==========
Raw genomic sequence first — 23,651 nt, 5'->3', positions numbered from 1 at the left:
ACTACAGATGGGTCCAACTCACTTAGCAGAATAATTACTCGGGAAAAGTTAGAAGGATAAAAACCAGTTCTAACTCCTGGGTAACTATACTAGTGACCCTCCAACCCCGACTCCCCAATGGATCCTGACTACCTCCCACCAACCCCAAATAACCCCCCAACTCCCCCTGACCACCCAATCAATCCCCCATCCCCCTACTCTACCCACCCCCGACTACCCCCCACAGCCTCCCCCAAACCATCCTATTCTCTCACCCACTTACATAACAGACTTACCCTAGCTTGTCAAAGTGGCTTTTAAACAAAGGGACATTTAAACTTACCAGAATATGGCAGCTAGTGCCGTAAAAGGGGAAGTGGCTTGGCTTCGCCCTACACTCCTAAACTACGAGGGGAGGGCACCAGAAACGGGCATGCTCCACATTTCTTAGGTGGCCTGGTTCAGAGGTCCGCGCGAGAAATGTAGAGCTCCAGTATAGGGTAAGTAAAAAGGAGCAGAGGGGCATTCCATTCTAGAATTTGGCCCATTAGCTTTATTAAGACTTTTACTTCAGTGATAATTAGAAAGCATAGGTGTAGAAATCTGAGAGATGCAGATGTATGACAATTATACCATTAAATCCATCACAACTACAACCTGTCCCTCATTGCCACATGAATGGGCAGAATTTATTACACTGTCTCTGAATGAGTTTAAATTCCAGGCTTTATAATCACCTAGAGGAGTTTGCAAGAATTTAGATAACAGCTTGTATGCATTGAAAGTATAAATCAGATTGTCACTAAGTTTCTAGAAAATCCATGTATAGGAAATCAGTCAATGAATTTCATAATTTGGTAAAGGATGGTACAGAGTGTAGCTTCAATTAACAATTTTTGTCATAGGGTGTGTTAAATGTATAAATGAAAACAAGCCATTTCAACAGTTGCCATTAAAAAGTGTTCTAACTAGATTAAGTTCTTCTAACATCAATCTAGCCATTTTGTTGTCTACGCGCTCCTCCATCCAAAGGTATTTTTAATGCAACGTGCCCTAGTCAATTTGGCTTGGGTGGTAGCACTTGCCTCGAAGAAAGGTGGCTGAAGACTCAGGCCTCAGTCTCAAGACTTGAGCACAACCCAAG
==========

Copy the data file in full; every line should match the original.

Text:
Raw genomic sequence first — 23,651 nt, 5'->3', positions numbered from 1 at the left:
ACTACAGATGGGTCCAACTCACTTAGCAGAATAATTACTCGGGAAAAGTTAGAAGGATAAAAACCAGTTCTAACTCCTGGGTAACTATACTAGTGACCCTCCAACCCCGACTCCCCAATGGATCCTGACTACCTCCCACCAACCCCAAATAACCCCCCAACTCCCCCTGACCACCCAATCAATCCCCCATCCCCCTACTCTACCCACCCCCGACTACCCCCCACAGCCTCCCCCAAACCATCCTATTCTCTCACCCACTTACATAACAGACTTACCCTAGCTTGTCAAAGTGGCTTTTAAACAAAGGGACATTTAAACTTACCAGAATATGGCAGCTAGTGCCGTAAAAGGGGAAGTGGCTTGGCTTCGCCCTACACTCCTAAACTACGAGGGGAGGGCACCAGAAACGGGCATGCTCCACATTTCTTAGGTGGCCTGGTTCAGAGGTCCGCGCGAGAAATGTAGAGCTCCAGTATAGGGTAAGTAAAAAGGAGCAGAGGGGCATTCCATTCTAGAATTTGGCCCATTAGCTTTATTAAGACTTTTACTTCAGTGATAATTAGAAAGCATAGGTGTAGAAATCTGAGAGATGCAGATGTATGACAATTATACCATTAAATCCATCACAACTACAACCTGTCCCTCATTGCCACATGAATGGGCAGAATTTATTACACTGTCTCTGAATGAGTTTAAATTCCAGGCTTTATAATCACCTAGAGGAGTTTGCAAGAATTTAGATAACAGCTTGTATGCATTGAAAGTATAAATCAGATTGTCACTAAGTTTCTAGAAAATCCATGTATAGGAAATCAGTCAATGAATTTCATAATTTGGTAAAGGATGGTACAGAGTGTAGCTTCAATTAACAATTTTTGTCATAGGGTGTGTTAAATGTATAAATGAAAACAAGCCATTTCAACAGTTGCCATTAAAAAGTGTTCTAACTAGATTAAGTTCTTCTAACATCAATCTAGCCATTTTGTTGTCTACGCGCTCCTCCATCCAAAGGTATTTTTAATGCAACGTGCCCTAGTCAATTTGGCTTGGGTGGTAGCACTTGCCTCGAAGAAAGGTGGCTGAAGACTCAGGCCTCAGTCTCAAGACTTGAGCACAACCCAAG